4. Looking Back

Today, I interviewed my grandmother for part of a research paper I’m working on for my Psychology class.  When I asked her to define success in her own words, she said, “Success is when you look back at your life and the memories make you smile.

5. Try and U shall know

I am blind by birth. When I was 8 years old, I wanted to play baseball. I asked my father- “Dad, can I play baseball?” He said “You’ll never know until you try.” When I was a teenager, I asked him, – “Dad Can I become a surgeon?”. He replied “Son, you’ll never know until you try.” Today I am a Surgeon, just because I tried!

6. GOODNESS & GRATITUDE

Today, after a 72 hour shift at the fire station, a woman ran up to me at the grocery store and gave me a hug.  When I tensed up, she realized I didn’t recognize her.  She let go with tears of joy in her eyes and the most sincere smile and said, “On 9-11-2001, you carried me out of the World Trade Center.” 

7. LOVE CONQUERS PAIN

Today, after I watched my dog get run over by a car, I sat on the side of the road holding him and crying.  And just before he died, he licked the tears off my face. 

8. A DOOR CLOSES TO OPEN ANOTHER

Today at 7AM, I woke up feeling ill, but decided I needed the money, so I went into work. At 3PM I got laid off. On my drive home I got a flat tire. When I went into the trunk for the spare, it was flat too. A man in a BMW pulled over, gave me a ride, we chatted, and then he offered me a job.  I start tomorrow. 

9. LOOKING BACK

Today, as my father, three brothers, and two sisters stood around my mother’s hospital bed, my mother uttered her last coherent words before she died. She simply said, “I feel so loved right now. We should have gotten together like this more often.” 

10. AFFECTION

Today, I kissed my dad on the forehead as he passed away in a small hospital bed.  About 5 seconds after he passed, I realized it was the first time I had given him a kiss since I was a little boy. 

11. INNOCENCE

Today, in the cutest voice, my 8-year-old daughter asked me to start recycling. I chuckled and asked, “Why?” She replied, “So you can help me save the planet.”  I chuckled again and asked, “And why do you want to save the planet?” “Because that’s where I keep all my stuff,” she said. 

12. JOY

Today, when I witnessed a 27-year-old breast cancer patient laughing hysterically at her 2-year-old daughter’s antics, I suddenly realized that I need to stop complaining about my life and start celebrating it again.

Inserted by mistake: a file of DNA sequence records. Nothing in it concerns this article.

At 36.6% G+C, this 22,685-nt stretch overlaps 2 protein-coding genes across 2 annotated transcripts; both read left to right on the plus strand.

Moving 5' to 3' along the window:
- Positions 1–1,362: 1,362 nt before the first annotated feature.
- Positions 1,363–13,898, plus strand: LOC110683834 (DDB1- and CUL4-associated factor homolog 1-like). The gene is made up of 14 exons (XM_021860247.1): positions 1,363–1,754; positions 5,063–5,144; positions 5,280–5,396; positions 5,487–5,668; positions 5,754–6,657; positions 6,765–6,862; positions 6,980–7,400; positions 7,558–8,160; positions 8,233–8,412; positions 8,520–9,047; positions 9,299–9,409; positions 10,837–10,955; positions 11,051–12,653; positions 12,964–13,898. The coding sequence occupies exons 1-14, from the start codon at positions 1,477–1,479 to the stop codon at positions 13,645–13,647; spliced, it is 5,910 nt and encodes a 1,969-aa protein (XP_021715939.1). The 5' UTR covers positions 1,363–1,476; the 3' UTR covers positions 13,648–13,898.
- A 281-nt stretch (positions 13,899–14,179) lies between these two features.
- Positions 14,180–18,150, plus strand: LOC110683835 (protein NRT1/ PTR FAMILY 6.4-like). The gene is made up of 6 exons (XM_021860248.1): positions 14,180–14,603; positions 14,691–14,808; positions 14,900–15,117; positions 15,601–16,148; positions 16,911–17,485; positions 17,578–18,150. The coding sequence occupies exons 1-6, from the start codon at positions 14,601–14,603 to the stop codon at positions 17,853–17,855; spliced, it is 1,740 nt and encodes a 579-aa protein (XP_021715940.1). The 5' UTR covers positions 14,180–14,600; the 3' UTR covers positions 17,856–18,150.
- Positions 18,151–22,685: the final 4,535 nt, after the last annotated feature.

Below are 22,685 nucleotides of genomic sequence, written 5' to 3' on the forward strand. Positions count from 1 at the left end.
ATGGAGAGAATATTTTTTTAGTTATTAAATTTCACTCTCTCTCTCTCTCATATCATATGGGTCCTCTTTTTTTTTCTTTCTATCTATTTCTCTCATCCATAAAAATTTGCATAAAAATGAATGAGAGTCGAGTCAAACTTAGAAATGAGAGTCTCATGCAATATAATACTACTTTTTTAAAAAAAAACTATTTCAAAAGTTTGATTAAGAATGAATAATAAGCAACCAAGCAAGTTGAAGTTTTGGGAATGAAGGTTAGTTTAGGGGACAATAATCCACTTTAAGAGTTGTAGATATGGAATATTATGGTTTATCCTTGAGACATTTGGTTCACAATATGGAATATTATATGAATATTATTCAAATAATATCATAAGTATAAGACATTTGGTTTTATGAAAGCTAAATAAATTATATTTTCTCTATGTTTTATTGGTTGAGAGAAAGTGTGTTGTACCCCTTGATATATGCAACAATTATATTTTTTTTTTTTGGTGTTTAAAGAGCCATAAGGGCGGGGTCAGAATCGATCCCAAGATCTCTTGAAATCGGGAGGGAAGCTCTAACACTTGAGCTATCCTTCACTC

13. KINDNESS

Today, a boy in a wheelchair saw me desperately struggling on crutches with my broken leg and offered to carry my backpack and books for me.  He helped me all the way across campus to my class and as he was leaving he said, “I hope you feel better soon.”.

14. SHARING

Today, I was traveling in Kenya and I met a refugee from Zimbabwe.  He said he hadn’t eaten anything in over 3 days and looked extremely skinny and unhealthy.  Then my friend offered him the rest of the sandwich he was eating.  The first thing the man said was, “We can share it.”

Happy Tuesday 🙂

The first phone call from Heaven by Mitch Albom: A review

I heard about Mitch Albom’s new book, The first phone call from Heaven, only a few weeks ago. As I’d loved his previous books Tuesdays with Morrie, The five people you meet in Heaven, For one more day, etc. I was very excited about his new one. I pre-ordered it on Amazon and waited patiently until it’s release yesterday, the 12th of November.

As with his other books, I devoured it and finished reading it in a day. Mitch writes in a way that is very easy to read and the suspense kept me turning each page faster than the last.

The question you ask yourself throughout the book is “What if the end is not the end?” One morning, in a small quiet town in Michigan, people start receiving phone calls from their loved ones…in heaven. Right from the first few paragraphs, the hairs on my arm were standing alert.

As with most Mitch Albom books there was an underlying theme of life after death, regret, compassion and love. He takes us through the story of about 5 people in this town who receive these calls and the following media frenzy that ensues. What I liked about this book is the easy way it’s written, the connection I could instantly feel with the characters and the message he was trying to put across. That what we think of as the end is in fact not the end and that heaven exists in all our hearts and minds.